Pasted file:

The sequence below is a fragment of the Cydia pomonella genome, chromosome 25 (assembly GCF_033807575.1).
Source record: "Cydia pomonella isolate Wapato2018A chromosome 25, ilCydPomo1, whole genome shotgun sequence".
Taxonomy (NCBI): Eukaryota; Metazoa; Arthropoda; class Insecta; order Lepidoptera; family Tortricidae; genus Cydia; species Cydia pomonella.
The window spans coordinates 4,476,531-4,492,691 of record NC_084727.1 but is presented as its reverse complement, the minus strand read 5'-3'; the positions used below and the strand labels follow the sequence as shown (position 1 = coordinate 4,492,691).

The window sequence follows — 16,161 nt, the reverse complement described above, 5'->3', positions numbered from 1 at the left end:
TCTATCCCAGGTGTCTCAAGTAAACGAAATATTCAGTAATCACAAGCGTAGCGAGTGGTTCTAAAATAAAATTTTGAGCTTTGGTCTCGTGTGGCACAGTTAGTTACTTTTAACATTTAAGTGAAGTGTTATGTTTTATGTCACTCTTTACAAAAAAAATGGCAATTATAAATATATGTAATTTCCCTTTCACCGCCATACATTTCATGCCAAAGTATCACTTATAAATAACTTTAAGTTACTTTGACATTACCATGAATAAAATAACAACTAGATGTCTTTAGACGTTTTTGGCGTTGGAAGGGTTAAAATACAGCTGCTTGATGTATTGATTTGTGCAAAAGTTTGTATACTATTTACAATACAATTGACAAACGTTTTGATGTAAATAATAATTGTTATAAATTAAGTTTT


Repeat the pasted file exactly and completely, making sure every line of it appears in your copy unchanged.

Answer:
The sequence below is a fragment of the Cydia pomonella genome, chromosome 25 (assembly GCF_033807575.1).
Source record: "Cydia pomonella isolate Wapato2018A chromosome 25, ilCydPomo1, whole genome shotgun sequence".
Taxonomy (NCBI): Eukaryota; Metazoa; Arthropoda; class Insecta; order Lepidoptera; family Tortricidae; genus Cydia; species Cydia pomonella.
The window spans coordinates 4,476,531-4,492,691 of record NC_084727.1 but is presented as its reverse complement, the minus strand read 5'-3'; the positions used below and the strand labels follow the sequence as shown (position 1 = coordinate 4,492,691).

The window sequence follows — 16,161 nt, the reverse complement described above, 5'->3', positions numbered from 1 at the left end:
TCTATCCCAGGTGTCTCAAGTAAACGAAATATTCAGTAATCACAAGCGTAGCGAGTGGTTCTAAAATAAAATTTTGAGCTTTGGTCTCGTGTGGCACAGTTAGTTACTTTTAACATTTAAGTGAAGTGTTATGTTTTATGTCACTCTTTACAAAAAAAATGGCAATTATAAATATATGTAATTTCCCTTTCACCGCCATACATTTCATGCCAAAGTATCACTTATAAATAACTTTAAGTTACTTTGACATTACCATGAATAAAATAACAACTAGATGTCTTTAGACGTTTTTGGCGTTGGAAGGGTTAAAATACAGCTGCTTGATGTATTGATTTGTGCAAAAGTTTGTATACTATTTACAATACAATTGACAAACGTTTTGATGTAAATAATAATTGTTATAAATTAAGTTTT